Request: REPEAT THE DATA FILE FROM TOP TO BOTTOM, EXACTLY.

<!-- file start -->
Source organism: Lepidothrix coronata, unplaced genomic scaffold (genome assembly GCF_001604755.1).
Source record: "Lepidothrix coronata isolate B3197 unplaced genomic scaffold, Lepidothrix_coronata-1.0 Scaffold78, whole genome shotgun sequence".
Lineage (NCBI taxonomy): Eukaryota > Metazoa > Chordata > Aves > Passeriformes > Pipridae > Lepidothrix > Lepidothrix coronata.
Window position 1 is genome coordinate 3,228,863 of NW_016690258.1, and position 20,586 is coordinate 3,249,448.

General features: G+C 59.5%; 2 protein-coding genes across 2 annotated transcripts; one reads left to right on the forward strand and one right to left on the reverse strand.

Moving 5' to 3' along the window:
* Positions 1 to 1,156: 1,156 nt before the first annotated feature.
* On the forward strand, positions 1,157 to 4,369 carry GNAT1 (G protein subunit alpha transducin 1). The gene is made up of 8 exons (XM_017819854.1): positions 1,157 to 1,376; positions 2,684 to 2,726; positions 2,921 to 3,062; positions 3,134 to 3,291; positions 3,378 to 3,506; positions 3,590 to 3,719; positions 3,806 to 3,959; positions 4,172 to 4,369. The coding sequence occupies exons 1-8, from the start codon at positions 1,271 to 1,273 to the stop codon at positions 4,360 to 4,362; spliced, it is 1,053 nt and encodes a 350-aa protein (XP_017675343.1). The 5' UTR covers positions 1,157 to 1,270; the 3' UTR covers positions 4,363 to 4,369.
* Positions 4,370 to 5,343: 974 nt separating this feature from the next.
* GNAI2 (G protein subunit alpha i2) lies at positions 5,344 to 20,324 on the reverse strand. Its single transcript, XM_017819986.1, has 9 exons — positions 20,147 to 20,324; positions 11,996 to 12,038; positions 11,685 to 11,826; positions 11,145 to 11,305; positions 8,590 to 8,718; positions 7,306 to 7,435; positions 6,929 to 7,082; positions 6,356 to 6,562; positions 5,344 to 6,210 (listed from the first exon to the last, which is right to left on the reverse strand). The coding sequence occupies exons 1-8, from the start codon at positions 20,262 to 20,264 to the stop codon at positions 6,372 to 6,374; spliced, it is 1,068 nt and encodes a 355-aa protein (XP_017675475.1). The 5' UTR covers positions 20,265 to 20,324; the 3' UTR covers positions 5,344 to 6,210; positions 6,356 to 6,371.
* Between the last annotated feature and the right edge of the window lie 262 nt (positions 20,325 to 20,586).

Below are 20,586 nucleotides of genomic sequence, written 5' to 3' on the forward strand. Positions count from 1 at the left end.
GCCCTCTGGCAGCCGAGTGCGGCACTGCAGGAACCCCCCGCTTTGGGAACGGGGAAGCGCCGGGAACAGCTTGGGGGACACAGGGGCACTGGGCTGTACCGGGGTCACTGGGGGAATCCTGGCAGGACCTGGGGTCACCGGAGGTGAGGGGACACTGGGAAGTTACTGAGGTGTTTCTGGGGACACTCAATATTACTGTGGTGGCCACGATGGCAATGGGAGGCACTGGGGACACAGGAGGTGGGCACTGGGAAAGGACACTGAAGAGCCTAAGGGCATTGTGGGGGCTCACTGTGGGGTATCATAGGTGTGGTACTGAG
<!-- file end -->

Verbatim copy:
Source organism: Lepidothrix coronata, unplaced genomic scaffold (genome assembly GCF_001604755.1).
Source record: "Lepidothrix coronata isolate B3197 unplaced genomic scaffold, Lepidothrix_coronata-1.0 Scaffold78, whole genome shotgun sequence".
Lineage (NCBI taxonomy): Eukaryota > Metazoa > Chordata > Aves > Passeriformes > Pipridae > Lepidothrix > Lepidothrix coronata.
Window position 1 is genome coordinate 3,228,863 of NW_016690258.1, and position 20,586 is coordinate 3,249,448.

General features: G+C 59.5%; 2 protein-coding genes across 2 annotated transcripts; one reads left to right on the forward strand and one right to left on the reverse strand.

Moving 5' to 3' along the window:
* Positions 1 to 1,156: 1,156 nt before the first annotated feature.
* On the forward strand, positions 1,157 to 4,369 carry GNAT1 (G protein subunit alpha transducin 1). The gene is made up of 8 exons (XM_017819854.1): positions 1,157 to 1,376; positions 2,684 to 2,726; positions 2,921 to 3,062; positions 3,134 to 3,291; positions 3,378 to 3,506; positions 3,590 to 3,719; positions 3,806 to 3,959; positions 4,172 to 4,369. The coding sequence occupies exons 1-8, from the start codon at positions 1,271 to 1,273 to the stop codon at positions 4,360 to 4,362; spliced, it is 1,053 nt and encodes a 350-aa protein (XP_017675343.1). The 5' UTR covers positions 1,157 to 1,270; the 3' UTR covers positions 4,363 to 4,369.
* Positions 4,370 to 5,343: 974 nt separating this feature from the next.
* GNAI2 (G protein subunit alpha i2) lies at positions 5,344 to 20,324 on the reverse strand. Its single transcript, XM_017819986.1, has 9 exons — positions 20,147 to 20,324; positions 11,996 to 12,038; positions 11,685 to 11,826; positions 11,145 to 11,305; positions 8,590 to 8,718; positions 7,306 to 7,435; positions 6,929 to 7,082; positions 6,356 to 6,562; positions 5,344 to 6,210 (listed from the first exon to the last, which is right to left on the reverse strand). The coding sequence occupies exons 1-8, from the start codon at positions 20,262 to 20,264 to the stop codon at positions 6,372 to 6,374; spliced, it is 1,068 nt and encodes a 355-aa protein (XP_017675475.1). The 5' UTR covers positions 20,265 to 20,324; the 3' UTR covers positions 5,344 to 6,210; positions 6,356 to 6,371.
* Between the last annotated feature and the right edge of the window lie 262 nt (positions 20,325 to 20,586).

Below are 20,586 nucleotides of genomic sequence, written 5' to 3' on the forward strand. Positions count from 1 at the left end.
GCCCTCTGGCAGCCGAGTGCGGCACTGCAGGAACCCCCCGCTTTGGGAACGGGGAAGCGCCGGGAACAGCTTGGGGGACACAGGGGCACTGGGCTGTACCGGGGTCACTGGGGGAATCCTGGCAGGACCTGGGGTCACCGGAGGTGAGGGGACACTGGGAAGTTACTGAGGTGTTTCTGGGGACACTCAATATTACTGTGGTGGCCACGATGGCAATGGGAGGCACTGGGGACACAGGAGGTGGGCACTGGGAAAGGACACTGAAGAGCCTAAGGGCATTGTGGGGGCTCACTGTGGGGTATCATAGGTGTGGTACTGAG